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In many cases, the newcomers may actually benefit the natives. In a 2010 review article in the Annual Review of Ecology, Evolution, and Systematics, the Rutgers ecologist Joan Ehrenfeld reported that rapidly accumulating evidence from many introduced species of plants and animals shows that they improve ecosystem functioning by increasing local biomass and speeding up the recycling of nutrients and energy. For example, zebra mussels are very effective filter feeders that have helped clear up the polluted waters of the Great Lakes enough to permit native lake grasses and other plants to flourish.
“Imagine that an alien scientist from outer space were to visit both New Zealand and Great Britain,” write Sax and Gaines. “Would this individual be able to distinguish which species are native and exotic, and would it be able to demonstrate that invaders have caused more damage or disruption to ecological processes than natives?” The answer to both questions is no.
Markets Make People Nicer
In The Communist Manifesto, Karl Marx thundered that the bourgeoisie and the markets that allow them to prosper “left remaining no other nexus between man and man than naked self-interest, than callous ‘cash payment.’ ” In other words, markets destroy fellow-feeling, turning human beings into cold, cruel calculators. But recent research on how 15 small-scale societies play certain canonical economic games suggests that simply isn’t so.
The societies investigated by the economists and anthropologists organized as the MacArthur Foundation’s Norms and Preferences Network ranged from hunter-gatherers to slash-and-burn horticulturalists on five continents. To probe these societies’ attitudes toward sharing and fairness, the researchers had their members play several games. One of these is called the Ultimatum Game. In it, researchers provisionally allot a divisible pie ($10, say) to one player. This player, the “proposer,” offers a portion of the pie to the second subject, the “responder.” The responder, who knows both the offer and the total amount of the pie, chooses to either accept or reject the offer. If the responder accepts, he or she gets the amount offered and the proposer gets the remainder. If the responder rejects the offer, neither player receives anything.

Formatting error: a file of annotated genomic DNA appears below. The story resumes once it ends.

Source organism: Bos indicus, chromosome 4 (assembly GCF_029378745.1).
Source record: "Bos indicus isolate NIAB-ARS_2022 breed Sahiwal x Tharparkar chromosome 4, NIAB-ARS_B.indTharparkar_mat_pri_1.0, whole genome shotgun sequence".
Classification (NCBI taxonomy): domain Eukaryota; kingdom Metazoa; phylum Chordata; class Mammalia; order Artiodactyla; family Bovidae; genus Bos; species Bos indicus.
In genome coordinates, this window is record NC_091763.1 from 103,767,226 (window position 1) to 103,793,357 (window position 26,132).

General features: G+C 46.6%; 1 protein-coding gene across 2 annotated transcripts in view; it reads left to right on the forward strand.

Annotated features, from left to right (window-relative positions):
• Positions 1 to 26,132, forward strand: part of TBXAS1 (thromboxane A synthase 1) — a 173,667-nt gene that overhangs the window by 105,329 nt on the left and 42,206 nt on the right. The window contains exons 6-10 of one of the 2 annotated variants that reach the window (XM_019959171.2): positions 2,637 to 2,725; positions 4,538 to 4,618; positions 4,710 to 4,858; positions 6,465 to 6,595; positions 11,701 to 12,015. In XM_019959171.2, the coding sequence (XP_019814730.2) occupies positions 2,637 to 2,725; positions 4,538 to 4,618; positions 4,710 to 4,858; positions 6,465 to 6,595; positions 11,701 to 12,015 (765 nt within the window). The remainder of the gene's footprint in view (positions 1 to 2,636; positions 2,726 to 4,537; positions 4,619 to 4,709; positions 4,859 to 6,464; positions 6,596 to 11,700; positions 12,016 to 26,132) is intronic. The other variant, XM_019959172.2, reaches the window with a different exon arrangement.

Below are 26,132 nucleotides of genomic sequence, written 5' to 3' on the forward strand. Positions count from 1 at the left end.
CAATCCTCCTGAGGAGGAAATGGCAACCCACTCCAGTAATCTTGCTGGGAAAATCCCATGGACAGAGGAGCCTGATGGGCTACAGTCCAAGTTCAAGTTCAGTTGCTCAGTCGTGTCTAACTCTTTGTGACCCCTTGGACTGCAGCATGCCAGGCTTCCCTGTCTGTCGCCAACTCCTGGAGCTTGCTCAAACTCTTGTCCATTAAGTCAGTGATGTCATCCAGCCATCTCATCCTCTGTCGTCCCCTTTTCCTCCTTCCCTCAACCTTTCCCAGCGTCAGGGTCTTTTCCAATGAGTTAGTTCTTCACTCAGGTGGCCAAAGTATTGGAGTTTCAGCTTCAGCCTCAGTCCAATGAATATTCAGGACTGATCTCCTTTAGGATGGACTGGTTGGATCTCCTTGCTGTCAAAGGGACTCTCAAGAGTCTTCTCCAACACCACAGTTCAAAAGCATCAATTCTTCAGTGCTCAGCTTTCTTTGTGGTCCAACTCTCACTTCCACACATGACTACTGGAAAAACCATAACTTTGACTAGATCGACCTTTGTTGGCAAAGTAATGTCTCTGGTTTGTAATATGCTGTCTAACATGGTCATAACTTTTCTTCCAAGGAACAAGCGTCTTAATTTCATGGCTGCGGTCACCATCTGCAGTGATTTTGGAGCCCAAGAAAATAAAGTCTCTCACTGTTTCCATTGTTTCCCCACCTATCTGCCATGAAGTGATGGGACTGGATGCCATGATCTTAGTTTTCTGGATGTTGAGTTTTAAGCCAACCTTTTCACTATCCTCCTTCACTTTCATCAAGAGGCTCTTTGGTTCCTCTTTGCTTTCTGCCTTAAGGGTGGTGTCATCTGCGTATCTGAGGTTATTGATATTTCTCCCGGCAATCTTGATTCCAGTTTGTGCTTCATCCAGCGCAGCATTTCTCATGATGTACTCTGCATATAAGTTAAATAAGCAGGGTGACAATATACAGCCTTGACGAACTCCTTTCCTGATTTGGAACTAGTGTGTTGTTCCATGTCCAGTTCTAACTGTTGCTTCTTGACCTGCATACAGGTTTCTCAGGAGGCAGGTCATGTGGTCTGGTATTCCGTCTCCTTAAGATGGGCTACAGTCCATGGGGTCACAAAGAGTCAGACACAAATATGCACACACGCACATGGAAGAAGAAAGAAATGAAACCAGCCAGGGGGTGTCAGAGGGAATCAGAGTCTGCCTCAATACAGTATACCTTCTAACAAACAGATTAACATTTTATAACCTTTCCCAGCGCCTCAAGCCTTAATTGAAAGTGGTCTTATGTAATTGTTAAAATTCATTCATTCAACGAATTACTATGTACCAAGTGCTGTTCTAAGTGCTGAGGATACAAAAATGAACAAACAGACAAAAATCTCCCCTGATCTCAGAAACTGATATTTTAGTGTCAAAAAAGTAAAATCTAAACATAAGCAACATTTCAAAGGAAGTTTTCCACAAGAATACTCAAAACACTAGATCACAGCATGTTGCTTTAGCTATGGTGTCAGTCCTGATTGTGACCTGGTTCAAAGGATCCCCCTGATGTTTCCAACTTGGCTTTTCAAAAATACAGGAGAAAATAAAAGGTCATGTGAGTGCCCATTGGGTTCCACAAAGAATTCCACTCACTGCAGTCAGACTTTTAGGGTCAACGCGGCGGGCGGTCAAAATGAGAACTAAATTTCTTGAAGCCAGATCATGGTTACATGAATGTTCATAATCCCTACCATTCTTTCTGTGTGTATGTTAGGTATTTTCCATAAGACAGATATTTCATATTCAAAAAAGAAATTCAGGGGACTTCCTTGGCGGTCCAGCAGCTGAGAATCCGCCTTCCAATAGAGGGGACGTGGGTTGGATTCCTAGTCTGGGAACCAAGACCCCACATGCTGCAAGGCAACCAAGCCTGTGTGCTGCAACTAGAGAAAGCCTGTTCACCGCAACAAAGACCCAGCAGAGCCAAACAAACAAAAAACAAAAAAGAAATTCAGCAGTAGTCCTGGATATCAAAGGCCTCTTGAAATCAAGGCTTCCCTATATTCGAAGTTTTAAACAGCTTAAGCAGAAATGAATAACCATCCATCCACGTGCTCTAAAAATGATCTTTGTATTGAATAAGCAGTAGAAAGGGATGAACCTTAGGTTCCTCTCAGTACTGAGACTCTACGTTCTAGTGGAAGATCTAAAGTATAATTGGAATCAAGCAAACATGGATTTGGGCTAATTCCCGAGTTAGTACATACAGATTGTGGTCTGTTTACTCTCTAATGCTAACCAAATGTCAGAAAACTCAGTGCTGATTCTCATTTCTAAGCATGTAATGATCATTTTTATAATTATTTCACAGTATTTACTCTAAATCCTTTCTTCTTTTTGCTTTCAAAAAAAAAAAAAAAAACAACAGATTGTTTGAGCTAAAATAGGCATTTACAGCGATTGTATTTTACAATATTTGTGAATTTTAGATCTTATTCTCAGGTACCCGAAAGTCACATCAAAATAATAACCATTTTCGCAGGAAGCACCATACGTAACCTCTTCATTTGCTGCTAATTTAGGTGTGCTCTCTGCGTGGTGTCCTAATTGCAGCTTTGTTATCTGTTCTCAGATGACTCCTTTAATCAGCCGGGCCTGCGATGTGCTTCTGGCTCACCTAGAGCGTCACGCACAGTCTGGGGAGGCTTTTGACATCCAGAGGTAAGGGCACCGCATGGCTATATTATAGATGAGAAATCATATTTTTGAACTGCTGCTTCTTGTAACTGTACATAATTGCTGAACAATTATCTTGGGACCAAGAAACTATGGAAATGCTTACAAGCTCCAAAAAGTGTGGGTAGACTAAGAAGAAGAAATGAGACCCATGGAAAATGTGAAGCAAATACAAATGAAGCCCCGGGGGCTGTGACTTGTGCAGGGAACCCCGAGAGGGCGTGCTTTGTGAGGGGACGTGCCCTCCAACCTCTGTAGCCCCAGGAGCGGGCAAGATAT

Rationally speaking, one might expect that the proposer would offer as little as possible ($1, say) and that the responder would never reject an offer because, after all, one dollar is better than nothing. Yet in hundreds of experiments in nearly two dozen countries, subjects rarely act in that purely self-interested way. In modern societies, the most frequent amount offered by proposers is 50 percent, and responders commonly reject offers under a third. After examining a number of different explanations, most researchers have concluded that those choices are based on the players’ sense of what is fair. Since these experiments are usually conducted using western undergraduates, the Preference Network researchers wondered if the results would hold true across societies.
The experimenters offered participants the equivalent of a day or two’s wages in their societies. The researchers found that the average offers from proposers ranged from a low of 26 percent to a high of 58 percent and that the most frequent offers ranged from 15 percent to 50 percent. Some groups, such as the Machiguenga and Quichua in South America and the Hadza in Africa, offered around 25 percent of the pie. The most frequent offer from the Machiguenga proposers was 15 percent. Only one Machiguenga responder rejected such a low offer.
Societies like the Machiguenga and Hadza, which deal with few outsiders and are not economically dependent on people other than close kin, turn out to be the stingiest players. The Orma in Africa and the Achuar in South America, who are more integrated into markets, tend to play more like the western undergraduates. “The higher the degree of market integration and the higher the payoffs of cooperation, the greater the level of prosociality found in experimental games,” the researchers found.
Herbert Gintis, co-director of the Preference Network team, speculates that markets bring strangers into contact on a regular basis, encouraging people to develop more concern for others beyond their family and immediate neighbors. Instead of parochialism, being integrated into markets encourages a spirit of ecumenism. “Extensive market interactions may accustom individuals to the idea that interactions with strangers may be mutually beneficial,” the researchers theorize. “By contrast, those who do not customarily deal with strangers in mutually advantageous ways may be more likely to treat anonymous interactions as hostile, threatening, or occasions for opportunistic pursuit of self-interest.”
Markets teach participants the habits of cooperation, trust, and fairness. Based on his research, Gintis argues that history traces humanity’s ascent from tribal selfishness to more cosmopolitan liberality. “Market societies give rise to more egalitarianism and movements toward democracy, civil liberties, and civil rights,” Gintis argues. “Market societies and democratic societies are practically co-extensive.” And they are more generous too.